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Thirty-one Ottawa veterans arrived home at 2.45pm on Saturday, 3 November 1900. Wilfred Campbell, who lived in Ottawa, penned a poem to welcome them.Titled Return of the Troops, the first verse went: Canadian heroes hailing home, War-worn and tempest smitten, Who circled leagues of rolling foam, To hold the earth for Britain.In the fighting, the British forces sustained more than 1,400 casualties, of which 348 men died.Thirty-one Canadian soldiers lost their lives in the battle, including two Ottawa men. Boer losses amounted 350 killed or wounded and 4,019 captured.
That war was the South African War, also known as the Boer War.The Ottawa volunteers cheered “Hobble, gobble, Razzle, dazzle, Sis boom bah, Ottawa, Ottawa, Rah. The Canadians distinguished themselves at the Battle of Paardeberg where after nine days of bloody fighting in late February 1900, British forces defeated a Boer army. The Boer general, Piet Cronjé, surrendered when his soldiers woke to find themselves facing Canadian rifles from nearly point blank range.In the dead of night, the Canadian troops had silently dug trenches on the high ground overlooking the Boer line.Boer soldiers invaded the British Natal and Cape Colonies and subsequently laid siege to ill-prepared British troops at Ladysmith, Mafeking, and Kimberly.The attacks galvanized pro-British sympathies throughout the Empire, whipped up by nationalistic newspapers.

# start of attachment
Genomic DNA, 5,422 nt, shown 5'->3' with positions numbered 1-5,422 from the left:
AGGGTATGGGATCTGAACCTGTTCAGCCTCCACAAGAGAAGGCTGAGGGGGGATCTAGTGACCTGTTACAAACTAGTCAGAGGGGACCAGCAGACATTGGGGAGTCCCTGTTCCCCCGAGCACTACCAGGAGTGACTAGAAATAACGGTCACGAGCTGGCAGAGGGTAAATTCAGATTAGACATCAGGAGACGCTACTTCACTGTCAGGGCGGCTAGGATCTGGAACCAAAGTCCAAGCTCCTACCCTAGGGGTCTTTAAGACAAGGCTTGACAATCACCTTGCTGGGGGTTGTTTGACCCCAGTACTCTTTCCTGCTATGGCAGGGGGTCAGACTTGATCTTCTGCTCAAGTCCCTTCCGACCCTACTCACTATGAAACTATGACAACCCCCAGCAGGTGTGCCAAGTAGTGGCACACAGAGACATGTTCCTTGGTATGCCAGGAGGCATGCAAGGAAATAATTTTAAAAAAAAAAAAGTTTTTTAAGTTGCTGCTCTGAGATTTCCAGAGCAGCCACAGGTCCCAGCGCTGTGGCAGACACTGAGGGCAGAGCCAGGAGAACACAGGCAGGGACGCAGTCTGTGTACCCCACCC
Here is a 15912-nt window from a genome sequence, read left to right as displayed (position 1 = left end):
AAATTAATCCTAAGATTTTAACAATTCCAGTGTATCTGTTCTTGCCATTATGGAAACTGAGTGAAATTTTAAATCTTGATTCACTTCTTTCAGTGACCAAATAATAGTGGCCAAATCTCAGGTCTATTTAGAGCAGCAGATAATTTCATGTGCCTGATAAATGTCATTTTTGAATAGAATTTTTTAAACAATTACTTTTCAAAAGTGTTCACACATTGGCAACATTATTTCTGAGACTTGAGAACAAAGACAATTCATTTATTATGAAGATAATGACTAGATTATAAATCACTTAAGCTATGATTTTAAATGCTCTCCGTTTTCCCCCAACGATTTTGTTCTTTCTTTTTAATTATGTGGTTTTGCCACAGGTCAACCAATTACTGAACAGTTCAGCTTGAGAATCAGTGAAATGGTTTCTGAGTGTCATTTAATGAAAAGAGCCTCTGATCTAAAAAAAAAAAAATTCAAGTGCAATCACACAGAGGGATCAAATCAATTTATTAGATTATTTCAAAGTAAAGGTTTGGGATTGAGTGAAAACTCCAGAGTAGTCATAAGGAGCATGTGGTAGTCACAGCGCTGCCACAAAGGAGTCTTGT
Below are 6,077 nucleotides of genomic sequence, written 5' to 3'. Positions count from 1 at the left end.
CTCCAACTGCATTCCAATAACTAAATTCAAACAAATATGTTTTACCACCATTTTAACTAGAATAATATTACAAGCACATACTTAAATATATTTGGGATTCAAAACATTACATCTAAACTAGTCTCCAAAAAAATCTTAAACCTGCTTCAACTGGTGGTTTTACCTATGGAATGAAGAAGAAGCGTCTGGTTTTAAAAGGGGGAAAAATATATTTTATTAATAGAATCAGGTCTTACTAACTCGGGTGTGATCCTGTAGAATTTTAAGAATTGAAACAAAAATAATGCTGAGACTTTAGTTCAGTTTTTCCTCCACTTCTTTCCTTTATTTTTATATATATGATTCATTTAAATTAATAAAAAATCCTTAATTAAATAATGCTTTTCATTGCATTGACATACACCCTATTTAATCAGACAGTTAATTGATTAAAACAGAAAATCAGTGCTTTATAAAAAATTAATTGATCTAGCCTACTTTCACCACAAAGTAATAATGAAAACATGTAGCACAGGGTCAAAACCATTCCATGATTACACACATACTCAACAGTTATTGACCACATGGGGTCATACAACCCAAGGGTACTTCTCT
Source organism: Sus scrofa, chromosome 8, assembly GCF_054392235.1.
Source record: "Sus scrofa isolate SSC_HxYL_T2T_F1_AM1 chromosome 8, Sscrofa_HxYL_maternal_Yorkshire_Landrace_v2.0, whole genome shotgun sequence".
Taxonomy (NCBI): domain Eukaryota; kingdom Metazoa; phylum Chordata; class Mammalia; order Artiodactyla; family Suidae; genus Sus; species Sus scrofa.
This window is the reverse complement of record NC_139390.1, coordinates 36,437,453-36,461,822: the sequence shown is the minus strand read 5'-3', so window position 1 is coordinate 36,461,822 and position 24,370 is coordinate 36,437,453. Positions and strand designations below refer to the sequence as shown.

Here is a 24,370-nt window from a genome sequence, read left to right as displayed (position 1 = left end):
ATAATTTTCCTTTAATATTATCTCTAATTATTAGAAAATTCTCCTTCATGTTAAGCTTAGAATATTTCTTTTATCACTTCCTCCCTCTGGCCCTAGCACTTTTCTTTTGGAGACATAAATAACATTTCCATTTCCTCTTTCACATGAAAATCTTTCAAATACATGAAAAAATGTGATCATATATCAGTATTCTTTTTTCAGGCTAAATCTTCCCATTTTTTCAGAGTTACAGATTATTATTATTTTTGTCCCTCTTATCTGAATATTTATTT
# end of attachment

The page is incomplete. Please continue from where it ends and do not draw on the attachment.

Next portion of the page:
The return of “D” Company was signalled by the ringing of the City Hall bell, a refrain that was taken up by church bells across the city.